BANGKOK/SEOUL • The deaths of hundreds of mainly undocumented Thai migrant workers in South Korea have been uncovered by the Thomson Reuters Foundation, prompting the United Nations to call for inquiry into the fate of migrants known as "little ghosts".
At least 522 Thais have died in South Korea since 2015 - 84 per cent of whom were undocumented - according to data from the Thai embassy in Seoul obtained via a Freedom of Information (FOI) request.
Four in 10 deaths were recorded as due to unknown causes while others were health related, accidents and suicides.
The number of worker deaths hit a record annual high this year - 122 as at the middle of this month - according to the newly-revealed data from the Thai embassy, amid growing concerns about the impact of the coronavirus pandemic on labour conditions.
More Thais died in South Korea - 283 - than any other foreign country between 2015 and 2018, according to data obtained via a separate FOI request to Thailand's Foreign Ministry. There are no available statistics for last year and this one.
"(The data) is concerning and requires attention and investigation," said Mr Nilim Baruah, a specialist on labour migration at the UN International Labour Organisation, adding: "Undocumented migrant workers are the least protected and their health and safety are a concern."
Current and former migrant workers, campaigners and Thai officials said tens of thousands of undocumented migrants in South Korea were overworked, unable to access healthcare, and unlikely to report exploitation for fear of being deported.
Data on migrant deaths is not made public by either government so there is little attention on labour conditions or scope to improve the situation at a time when the fallout from Covid-19 has left more foreign workers at risk, activists said.
The UN International Organisation for Migration said it was "concerned" about the data uncovered by the Thomson Reuters Foundation and was monitoring the situation.
South Korea's ministries for labour, justice and foreign affairs declined to comment on the data.
The South Korean embassy in Bangkok did not respond to a request for comment.
At least 460,000 Thais work abroad, legally and illegally, according to statistics from Thailand's Foreign Ministry.
South Korea is the top destination, home to about 185,000 Thai migrants who can earn significantly more than they would receive in Thailand.
About a tenth of the 185,000 Thai migrants in South Korea work there legally through a labour migration scheme called the employment permit system, the Thai embassy in Seoul said.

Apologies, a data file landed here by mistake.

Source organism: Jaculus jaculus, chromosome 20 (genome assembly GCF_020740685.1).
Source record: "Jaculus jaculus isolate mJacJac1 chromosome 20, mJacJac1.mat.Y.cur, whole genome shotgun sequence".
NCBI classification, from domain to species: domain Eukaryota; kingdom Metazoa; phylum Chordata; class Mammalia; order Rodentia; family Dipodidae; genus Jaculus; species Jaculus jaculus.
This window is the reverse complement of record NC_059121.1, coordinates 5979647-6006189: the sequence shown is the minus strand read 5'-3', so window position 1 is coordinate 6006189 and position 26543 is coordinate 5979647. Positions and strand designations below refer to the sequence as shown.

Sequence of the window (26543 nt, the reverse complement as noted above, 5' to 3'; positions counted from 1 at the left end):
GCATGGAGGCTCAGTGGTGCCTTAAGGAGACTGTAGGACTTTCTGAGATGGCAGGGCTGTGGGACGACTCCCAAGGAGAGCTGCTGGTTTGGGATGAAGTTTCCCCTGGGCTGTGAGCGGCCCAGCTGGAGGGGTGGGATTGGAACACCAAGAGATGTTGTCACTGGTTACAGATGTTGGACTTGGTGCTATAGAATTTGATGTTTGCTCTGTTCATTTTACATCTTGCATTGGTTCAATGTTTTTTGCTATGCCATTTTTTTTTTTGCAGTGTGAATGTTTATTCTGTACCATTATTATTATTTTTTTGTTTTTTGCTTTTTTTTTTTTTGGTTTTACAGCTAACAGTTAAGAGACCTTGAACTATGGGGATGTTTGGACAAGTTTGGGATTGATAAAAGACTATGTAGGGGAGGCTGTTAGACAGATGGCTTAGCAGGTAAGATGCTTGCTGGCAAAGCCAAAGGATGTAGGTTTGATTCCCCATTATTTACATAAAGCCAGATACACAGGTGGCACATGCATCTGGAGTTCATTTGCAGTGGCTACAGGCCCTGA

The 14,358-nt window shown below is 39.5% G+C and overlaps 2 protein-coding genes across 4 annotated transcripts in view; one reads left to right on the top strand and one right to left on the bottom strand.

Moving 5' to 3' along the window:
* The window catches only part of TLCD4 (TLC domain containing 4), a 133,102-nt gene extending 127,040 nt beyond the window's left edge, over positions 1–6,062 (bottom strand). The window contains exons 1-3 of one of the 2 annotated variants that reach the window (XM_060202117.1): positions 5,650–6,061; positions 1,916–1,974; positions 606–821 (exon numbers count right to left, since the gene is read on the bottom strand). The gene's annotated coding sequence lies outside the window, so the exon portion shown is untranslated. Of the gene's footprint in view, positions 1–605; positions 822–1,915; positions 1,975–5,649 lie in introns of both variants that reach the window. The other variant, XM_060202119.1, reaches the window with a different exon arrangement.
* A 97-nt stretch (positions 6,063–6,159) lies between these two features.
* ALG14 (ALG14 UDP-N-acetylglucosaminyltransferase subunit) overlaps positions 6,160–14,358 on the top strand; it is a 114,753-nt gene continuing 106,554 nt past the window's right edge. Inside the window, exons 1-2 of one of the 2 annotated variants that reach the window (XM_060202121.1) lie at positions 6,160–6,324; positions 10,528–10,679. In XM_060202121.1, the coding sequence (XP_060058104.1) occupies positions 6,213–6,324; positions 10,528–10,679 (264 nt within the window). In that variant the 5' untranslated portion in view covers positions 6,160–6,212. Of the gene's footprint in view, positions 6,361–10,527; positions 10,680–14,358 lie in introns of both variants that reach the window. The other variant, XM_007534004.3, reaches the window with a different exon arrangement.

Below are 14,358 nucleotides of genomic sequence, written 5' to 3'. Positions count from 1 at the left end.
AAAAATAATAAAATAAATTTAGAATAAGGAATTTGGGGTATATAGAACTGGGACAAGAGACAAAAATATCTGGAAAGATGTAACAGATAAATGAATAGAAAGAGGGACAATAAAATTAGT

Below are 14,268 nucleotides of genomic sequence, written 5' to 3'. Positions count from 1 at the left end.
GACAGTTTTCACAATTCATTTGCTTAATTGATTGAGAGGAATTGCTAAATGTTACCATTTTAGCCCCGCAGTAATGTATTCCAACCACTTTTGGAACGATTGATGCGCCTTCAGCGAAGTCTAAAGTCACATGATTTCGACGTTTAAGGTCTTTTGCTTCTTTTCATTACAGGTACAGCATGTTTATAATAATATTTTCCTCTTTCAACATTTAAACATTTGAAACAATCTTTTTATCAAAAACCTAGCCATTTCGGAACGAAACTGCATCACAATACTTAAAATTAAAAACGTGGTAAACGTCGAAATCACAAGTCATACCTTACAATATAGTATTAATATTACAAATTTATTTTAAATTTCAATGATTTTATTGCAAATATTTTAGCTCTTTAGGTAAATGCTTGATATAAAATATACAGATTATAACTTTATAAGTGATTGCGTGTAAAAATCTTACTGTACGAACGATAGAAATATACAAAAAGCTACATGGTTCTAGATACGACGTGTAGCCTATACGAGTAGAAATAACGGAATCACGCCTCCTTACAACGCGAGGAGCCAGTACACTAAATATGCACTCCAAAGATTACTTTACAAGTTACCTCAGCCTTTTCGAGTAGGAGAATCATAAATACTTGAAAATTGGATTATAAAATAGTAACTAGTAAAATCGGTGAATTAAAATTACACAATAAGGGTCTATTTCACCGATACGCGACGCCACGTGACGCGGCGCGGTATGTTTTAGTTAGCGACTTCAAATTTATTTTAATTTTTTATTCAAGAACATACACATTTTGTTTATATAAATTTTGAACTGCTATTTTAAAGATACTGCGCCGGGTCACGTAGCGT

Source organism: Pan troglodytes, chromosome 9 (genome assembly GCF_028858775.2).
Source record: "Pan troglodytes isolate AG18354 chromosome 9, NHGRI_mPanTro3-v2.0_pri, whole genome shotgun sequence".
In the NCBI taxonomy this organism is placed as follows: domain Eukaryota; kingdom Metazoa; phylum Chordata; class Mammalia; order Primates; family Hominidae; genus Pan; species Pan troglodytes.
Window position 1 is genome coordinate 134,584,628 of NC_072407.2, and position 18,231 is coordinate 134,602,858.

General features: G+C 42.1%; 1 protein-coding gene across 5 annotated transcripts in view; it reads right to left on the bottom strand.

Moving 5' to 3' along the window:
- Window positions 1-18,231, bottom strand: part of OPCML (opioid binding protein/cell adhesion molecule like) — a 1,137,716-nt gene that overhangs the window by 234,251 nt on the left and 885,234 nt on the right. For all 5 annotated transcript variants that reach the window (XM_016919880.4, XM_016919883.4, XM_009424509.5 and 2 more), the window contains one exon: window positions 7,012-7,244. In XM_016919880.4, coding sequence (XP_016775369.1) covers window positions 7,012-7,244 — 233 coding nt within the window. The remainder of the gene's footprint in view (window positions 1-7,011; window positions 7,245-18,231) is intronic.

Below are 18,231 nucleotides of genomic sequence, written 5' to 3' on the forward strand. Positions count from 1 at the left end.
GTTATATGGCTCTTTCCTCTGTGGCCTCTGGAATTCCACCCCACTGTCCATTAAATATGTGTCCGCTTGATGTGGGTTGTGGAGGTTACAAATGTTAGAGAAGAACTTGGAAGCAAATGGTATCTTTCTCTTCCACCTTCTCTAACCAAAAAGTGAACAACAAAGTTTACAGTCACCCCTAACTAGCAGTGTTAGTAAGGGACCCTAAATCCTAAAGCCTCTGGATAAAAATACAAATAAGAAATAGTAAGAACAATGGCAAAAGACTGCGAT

The rest are migrants without legal documentation - called phi noi in Thai or "little ghosts" - who pay brokers in Thailand hefty recruitment fees to organise jobs abroad.
The fees can include payment for flights and accommodation in South Korea.
These migrants - who become undocumented after overstaying a 90-day limit for visa-free travel for Thais in South Korea - said they could earn at least 1.2 million Korean won (S$1,450) a month, which is more than triple the minimum wage in Thailand.
Thailand's Foreign Ministry has said that its embassies are duty-bound to look after Thai people overseas regardless of their status, but gaining access to undocumented workers is difficult.
The Thai embassy in Seoul compiles data on migrant deaths based on reports from hospitals or police for deaths that occur at work or home. All deaths are followed up with an autopsy but the results are not made public, according to the embassy.
"Many illegal Thai workers die unexpectedly during sleep, likely due to overworking and personal health problems without proper medication," said Thai official Bancha Yuenyongchongcharoen, a minister at the embassy in Seoul.
"These workers undertake hard and dirty work and do not have access to state healthcare," the official said by phone.
The Asan Migrant Workers Centre said there were concerns that undocumented workers from other nations, including Nepal, Indonesia and Vietnam, were also dying of unknown causes.
"If you have no visa, your access to medical care is cut off and it'll cost you 10 million won to go to the hospital and get surgery," said the civic group's manager Woo Sam-yeol.